Thursday, December 9, 2021

Advent Embertide (The Fast of the Four Seasons)
- December 15, 17, 18

Fasting days and Emberings be
Lent, Whitsun, Holyrood, and Lucie.


Next week I will be observing Advent Embertide, which occurs this year on Wednesday, December 15, Friday the 17th and Saturday the 18th.

Though not widely observed by the church and perhaps little known to some, Embertide is observed four times a year, and is a time set aside to focus on God through His marvelous creation. These quarterly periods take place around the beginnings of the four natural seasons

The term “Ember” is derived from the Latin term Quatuor Tempora, which means four times. The Ember Days are a quarterly series of Wednesdays, Fridays, and Saturdays, taking place at the beginning of each natural season, that are set aside as a time of fasting and prayer: Michaelmas Embertide in September, signaling the beginning of autumn; Advent Embertide in December, ushering in the winter season; Lenten Embertide, which arrives in spring; and Whit Embertide which comes at the start of the summer season.These three days each season provide the faithful with an opportunity to contemplate the wonder of God through His creation—that is, the natural world—and to engage in self-reflection. St. Cyril of Jerusalem, who lived in the fourth century A.D., provides an excellent model for Embertide contemplation. He writes;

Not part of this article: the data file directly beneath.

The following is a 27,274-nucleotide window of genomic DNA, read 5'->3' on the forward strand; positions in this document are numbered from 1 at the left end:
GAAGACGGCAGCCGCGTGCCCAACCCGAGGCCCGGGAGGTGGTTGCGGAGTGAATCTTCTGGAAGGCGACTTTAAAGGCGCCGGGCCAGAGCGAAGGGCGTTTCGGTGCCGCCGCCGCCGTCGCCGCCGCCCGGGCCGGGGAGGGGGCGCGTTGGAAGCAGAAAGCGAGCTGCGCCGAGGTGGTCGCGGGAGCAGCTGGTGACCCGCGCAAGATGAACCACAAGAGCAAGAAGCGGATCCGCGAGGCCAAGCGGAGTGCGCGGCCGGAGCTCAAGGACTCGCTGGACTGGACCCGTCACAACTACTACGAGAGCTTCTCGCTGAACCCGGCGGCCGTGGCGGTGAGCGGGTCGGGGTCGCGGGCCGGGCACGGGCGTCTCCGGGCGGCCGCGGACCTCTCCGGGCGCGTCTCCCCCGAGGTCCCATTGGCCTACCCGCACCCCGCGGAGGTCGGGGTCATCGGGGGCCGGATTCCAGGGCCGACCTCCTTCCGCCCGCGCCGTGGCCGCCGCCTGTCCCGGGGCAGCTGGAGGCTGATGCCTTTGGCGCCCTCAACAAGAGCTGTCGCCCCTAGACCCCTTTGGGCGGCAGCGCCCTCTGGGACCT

"If any man attempt to speak of God, let him first describe the bounds of the earth. Thou dwellest on the earth, and the limit of this earth which is thy dwelling thou knowest not: How then shalt thou be able to form a worthy thought of its Creator? Thou beholdest the stars, but their Maker thou beholdest not: Count these which are visible, and then describe Him who is invisible, Who telleth the number of the stars, and calleth them all by their names."

 - St. Cyril  

The fasts are likewise known as "Jejunia quatuor temporum," or "the fast of the four seasons," and are rooted in Old Testament practices of fasting four times a year:

"Thus saith the Lord of hosts: The fast of the fourth month, and the fast of the fifth, and the fast of the seventh, and the fast of the tenth shall be to the house of Juda, joy, and gladness, and great solemnities: only love ye truth and peace."

- Zechariah s 8:19

Ember Days are also often referred to “mini Lents” , being a time to pray, fast and to thank God for the gifts He gives us through nature, following the beauty and uniqueness of each particular season. However, unlike the solemnness of Lenten fasting, Ember Days’ fasting is joyful and thankful. The Church counts her blessings and rejoices in the gifts of nature, especially crops that contribute to the administration of the Sacraments.